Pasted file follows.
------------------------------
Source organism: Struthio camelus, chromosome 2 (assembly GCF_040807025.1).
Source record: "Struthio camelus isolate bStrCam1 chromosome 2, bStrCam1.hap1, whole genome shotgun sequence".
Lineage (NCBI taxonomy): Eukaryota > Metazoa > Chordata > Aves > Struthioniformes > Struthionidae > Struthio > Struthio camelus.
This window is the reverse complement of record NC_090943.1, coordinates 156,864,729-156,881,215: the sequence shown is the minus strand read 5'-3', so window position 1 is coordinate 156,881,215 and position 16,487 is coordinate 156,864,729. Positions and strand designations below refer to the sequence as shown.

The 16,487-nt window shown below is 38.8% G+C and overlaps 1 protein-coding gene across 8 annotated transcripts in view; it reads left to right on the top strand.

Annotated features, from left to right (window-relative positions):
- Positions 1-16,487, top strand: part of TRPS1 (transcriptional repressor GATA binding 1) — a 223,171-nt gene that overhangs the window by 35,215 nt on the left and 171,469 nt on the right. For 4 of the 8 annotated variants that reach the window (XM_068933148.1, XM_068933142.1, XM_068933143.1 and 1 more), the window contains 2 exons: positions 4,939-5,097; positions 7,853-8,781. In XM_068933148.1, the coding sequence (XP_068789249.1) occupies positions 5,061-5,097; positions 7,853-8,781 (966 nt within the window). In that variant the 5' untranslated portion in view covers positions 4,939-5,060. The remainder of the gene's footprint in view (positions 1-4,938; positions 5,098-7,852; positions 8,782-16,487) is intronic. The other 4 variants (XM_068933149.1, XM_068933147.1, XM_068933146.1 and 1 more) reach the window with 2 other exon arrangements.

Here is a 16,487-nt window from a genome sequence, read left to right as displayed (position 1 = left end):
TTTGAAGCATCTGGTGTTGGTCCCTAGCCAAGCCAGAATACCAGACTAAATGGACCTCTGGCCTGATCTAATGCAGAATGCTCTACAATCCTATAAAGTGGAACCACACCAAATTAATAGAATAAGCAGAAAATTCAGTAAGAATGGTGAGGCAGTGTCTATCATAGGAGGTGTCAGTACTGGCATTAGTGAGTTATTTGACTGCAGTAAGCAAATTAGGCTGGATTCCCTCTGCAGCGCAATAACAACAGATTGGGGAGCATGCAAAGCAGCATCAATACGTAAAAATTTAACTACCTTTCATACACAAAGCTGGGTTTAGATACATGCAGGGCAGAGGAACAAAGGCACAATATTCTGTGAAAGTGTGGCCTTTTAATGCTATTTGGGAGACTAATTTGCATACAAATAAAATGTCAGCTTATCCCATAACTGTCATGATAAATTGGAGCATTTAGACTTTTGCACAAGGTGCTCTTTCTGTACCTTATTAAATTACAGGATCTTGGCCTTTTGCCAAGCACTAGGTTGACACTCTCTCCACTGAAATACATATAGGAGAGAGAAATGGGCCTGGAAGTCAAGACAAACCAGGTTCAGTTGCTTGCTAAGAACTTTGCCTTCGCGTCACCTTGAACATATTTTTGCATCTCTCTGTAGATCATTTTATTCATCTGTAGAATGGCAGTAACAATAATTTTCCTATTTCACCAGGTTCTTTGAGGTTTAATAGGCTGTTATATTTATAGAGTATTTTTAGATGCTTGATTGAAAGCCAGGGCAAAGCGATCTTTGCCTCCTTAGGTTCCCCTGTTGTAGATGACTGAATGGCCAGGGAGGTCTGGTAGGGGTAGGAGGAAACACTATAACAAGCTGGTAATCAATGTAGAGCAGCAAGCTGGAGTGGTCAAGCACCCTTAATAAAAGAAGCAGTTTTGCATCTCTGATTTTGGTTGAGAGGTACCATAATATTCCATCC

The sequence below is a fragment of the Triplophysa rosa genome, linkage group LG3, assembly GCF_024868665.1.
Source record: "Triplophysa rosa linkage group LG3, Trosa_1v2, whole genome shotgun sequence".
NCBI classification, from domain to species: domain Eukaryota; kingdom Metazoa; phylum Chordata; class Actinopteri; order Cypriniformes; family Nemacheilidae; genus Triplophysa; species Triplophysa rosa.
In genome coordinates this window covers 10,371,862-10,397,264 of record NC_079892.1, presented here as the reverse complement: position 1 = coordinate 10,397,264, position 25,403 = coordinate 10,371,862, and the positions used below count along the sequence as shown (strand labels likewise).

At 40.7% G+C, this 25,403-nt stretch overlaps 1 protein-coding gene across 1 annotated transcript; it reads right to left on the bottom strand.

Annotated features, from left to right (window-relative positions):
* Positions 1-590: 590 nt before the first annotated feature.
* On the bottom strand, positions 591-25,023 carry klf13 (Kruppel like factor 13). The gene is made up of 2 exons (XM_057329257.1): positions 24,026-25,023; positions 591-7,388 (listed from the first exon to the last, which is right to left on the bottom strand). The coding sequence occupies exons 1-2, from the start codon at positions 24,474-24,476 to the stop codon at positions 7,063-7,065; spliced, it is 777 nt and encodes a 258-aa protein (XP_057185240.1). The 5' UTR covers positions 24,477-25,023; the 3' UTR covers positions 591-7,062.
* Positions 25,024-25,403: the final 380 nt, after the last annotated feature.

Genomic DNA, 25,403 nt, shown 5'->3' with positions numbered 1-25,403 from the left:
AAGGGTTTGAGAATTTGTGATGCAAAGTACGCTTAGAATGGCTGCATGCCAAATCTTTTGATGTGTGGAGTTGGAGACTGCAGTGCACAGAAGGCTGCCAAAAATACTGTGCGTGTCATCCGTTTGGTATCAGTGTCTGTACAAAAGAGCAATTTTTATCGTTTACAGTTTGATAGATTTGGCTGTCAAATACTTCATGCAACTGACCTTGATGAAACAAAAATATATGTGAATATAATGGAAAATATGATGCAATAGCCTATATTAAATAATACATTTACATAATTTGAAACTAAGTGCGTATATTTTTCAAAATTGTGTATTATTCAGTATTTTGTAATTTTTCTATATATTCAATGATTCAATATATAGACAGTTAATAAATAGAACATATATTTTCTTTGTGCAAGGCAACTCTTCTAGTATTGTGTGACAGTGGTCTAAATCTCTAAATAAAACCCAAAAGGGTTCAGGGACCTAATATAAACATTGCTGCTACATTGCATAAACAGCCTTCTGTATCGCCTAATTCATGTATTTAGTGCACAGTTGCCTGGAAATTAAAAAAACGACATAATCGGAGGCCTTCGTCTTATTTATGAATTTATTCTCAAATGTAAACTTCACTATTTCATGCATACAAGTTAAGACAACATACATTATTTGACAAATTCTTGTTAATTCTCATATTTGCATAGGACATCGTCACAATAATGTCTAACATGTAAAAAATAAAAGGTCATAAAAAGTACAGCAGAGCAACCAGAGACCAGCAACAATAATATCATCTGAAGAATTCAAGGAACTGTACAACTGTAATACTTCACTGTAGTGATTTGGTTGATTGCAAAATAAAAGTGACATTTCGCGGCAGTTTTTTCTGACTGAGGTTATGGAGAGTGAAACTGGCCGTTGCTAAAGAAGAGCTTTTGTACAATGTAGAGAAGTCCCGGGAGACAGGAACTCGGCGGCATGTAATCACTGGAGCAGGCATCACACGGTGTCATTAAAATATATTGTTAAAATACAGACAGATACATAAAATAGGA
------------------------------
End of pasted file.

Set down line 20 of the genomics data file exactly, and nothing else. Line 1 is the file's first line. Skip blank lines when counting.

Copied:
AAGGGTTTGAGAATTTGTGATGCAAAGTACGCTTAGAATGGCTGCATGCCAAATCTTTTGATGTGTGGAGTTGGAGACTGCAGTGCACAGAAGGCTGCCAAAAATACTGTGCGTGTCATCCGTTTGGTATCAGTGTCTGTACAAAAGAGCAATTTTTATCGTTTACAGTTTGATAGATTTGGCTGTCAAATACTTCATGCAACTGACCTTGATGAAACAAAAATATATGTGAATATAATGGAAAATATGATGCAATAGCCTATATTAAATAATACATTTACATAATTTGAAACTAAGTGCGTATATTTTTCAAAATTGTGTATTATTCAGTATTTTGTAATTTTTCTATATATTCAATGATTCAATATATAGACAGTTAATAAATAGAACATATATTTTCTTTGTGCAAGGCAACTCTTCTAGTATTGTGTGACAGTGGTCTAAATCTCTAAATAAAACCCAAAAGGGTTCAGGGACCTAATATAAACATTGCTGCTACATTGCATAAACAGCCTTCTGTATCGCCTAATTCATGTATTTAGTGCACAGTTGCCTGGAAATTAAAAAAACGACATAATCGGAGGCCTTCGTCTTATTTATGAATTTATTCTCAAATGTAAACTTCACTATTTCATGCATACAAGTTAAGACAACATACATTATTTGACAAATTCTTGTTAATTCTCATATTTGCATAGGACATCGTCACAATAATGTCTAACATGTAAAAAATAAAAGGTCATAAAAAGTACAGCAGAGCAACCAGAGACCAGCAACAATAATATCATCTGAAGAATTCAAGGAACTGTACAACTGTAATACTTCACTGTAGTGATTTGGTTGATTGCAAAATAAAAGTGACATTTCGCGGCAGTTTTTTCTGACTGAGGTTATGGAGAGTGAAACTGGCCGTTGCTAAAGAAGAGCTTTTGTACAATGTAGAGAAGTCCCGGGAGACAGGAACTCGGCGGCATGTAATCACTGGAGCAGGCATCACACGGTGTCATTAAAATATATTGTTAAAATACAGACAGATACATAAAATAGGA